Third — and here’s the tie-in to this post — I think Umbridge is not merely meant to be a character. I think she is a symbol of the type of overreaching bureaucracy that, by paying lip service to the public good, stifles initiative, imagination, free speech, ordinary morality, and individual judgment. And if you think I’m finding symbolism where there is none, keep in mind that J.K. Rowling is a citizen of Europe, where the “beneficent” EU keeps legislating freedom away, one petty regulation after another.

I’ve created a monster

My son’s Nintendo DS crashed and, as it turned out, he hadn’t saved for quite a while.  He lost several special moves and weapons that he’d gathered since the last save.  I suggested (sympathetically) that he might want to save more often.  His response:  “I’m going to sue Nintendo.”  I may be a lawyer, but I really don’t think he got it from me.  I’m defense to the bone, and hate the idea of suing!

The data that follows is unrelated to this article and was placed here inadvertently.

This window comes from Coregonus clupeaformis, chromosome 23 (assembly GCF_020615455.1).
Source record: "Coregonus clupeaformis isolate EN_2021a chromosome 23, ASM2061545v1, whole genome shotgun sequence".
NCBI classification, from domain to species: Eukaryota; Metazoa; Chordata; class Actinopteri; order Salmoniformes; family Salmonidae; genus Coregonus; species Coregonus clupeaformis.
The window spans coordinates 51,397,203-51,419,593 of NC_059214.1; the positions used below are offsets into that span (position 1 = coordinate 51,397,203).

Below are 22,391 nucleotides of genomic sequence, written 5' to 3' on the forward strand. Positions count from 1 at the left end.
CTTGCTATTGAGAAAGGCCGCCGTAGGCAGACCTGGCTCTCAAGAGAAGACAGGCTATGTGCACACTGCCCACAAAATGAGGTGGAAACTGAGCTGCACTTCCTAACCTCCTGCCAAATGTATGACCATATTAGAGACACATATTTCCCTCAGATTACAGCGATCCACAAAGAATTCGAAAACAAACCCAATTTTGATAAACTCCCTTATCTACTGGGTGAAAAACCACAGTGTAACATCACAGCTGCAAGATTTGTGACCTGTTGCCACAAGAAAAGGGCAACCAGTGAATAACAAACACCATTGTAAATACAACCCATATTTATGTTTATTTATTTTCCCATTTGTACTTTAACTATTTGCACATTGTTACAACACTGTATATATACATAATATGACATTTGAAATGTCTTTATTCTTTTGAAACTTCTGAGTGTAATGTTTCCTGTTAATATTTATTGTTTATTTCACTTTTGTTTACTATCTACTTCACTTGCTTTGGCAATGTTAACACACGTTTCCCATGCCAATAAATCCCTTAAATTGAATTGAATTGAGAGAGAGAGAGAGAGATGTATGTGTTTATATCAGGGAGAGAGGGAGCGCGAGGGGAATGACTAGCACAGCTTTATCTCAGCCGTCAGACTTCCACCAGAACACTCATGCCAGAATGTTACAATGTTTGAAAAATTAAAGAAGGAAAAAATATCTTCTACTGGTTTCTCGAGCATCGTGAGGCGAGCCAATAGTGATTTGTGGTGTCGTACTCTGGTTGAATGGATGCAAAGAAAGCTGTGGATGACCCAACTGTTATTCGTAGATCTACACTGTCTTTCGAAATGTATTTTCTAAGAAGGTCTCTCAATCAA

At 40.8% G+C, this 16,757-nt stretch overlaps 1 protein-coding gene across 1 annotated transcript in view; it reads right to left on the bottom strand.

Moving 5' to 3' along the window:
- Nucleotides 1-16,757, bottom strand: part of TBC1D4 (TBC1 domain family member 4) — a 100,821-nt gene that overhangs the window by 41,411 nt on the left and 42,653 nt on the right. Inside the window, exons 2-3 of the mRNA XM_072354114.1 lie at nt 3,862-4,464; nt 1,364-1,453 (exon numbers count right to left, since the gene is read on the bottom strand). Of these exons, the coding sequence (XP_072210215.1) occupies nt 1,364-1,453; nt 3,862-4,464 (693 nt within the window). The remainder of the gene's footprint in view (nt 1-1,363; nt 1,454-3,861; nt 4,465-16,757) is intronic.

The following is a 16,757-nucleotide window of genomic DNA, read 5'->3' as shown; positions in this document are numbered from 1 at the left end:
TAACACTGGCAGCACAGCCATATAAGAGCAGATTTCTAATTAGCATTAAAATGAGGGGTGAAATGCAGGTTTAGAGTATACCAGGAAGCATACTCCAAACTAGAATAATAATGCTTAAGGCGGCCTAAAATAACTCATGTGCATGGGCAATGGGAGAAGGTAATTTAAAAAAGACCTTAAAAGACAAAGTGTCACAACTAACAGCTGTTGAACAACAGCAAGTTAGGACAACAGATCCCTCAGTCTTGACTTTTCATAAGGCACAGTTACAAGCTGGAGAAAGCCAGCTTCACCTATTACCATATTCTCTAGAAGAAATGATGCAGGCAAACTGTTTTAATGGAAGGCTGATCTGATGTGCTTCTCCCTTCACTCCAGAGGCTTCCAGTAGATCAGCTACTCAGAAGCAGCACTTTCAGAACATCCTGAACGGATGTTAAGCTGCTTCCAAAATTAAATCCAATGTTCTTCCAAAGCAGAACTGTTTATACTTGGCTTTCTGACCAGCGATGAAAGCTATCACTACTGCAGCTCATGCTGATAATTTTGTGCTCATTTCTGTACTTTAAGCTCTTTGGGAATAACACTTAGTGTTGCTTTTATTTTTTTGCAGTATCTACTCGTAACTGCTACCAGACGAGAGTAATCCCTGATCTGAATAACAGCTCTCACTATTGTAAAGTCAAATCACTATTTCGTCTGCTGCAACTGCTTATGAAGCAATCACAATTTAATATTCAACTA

Legalize drugs?

DQ here.  I’ll be dropping in while Bookworm is on vacation.  Danny L. picked up on one of my earlier comments and suggested I make a topic out of my belief that we should legalize drugs.  Good idea.  I’d also legalize gambling, prostitution, and other “victimless” crimes.  I take this stand on principle — what I do in the privacy of my own home, what I put in my body, what two consenting adults do in private (and whether money changes hands), whether I gamble my money away, etc., is none of the government’s (or anybody else’s) business.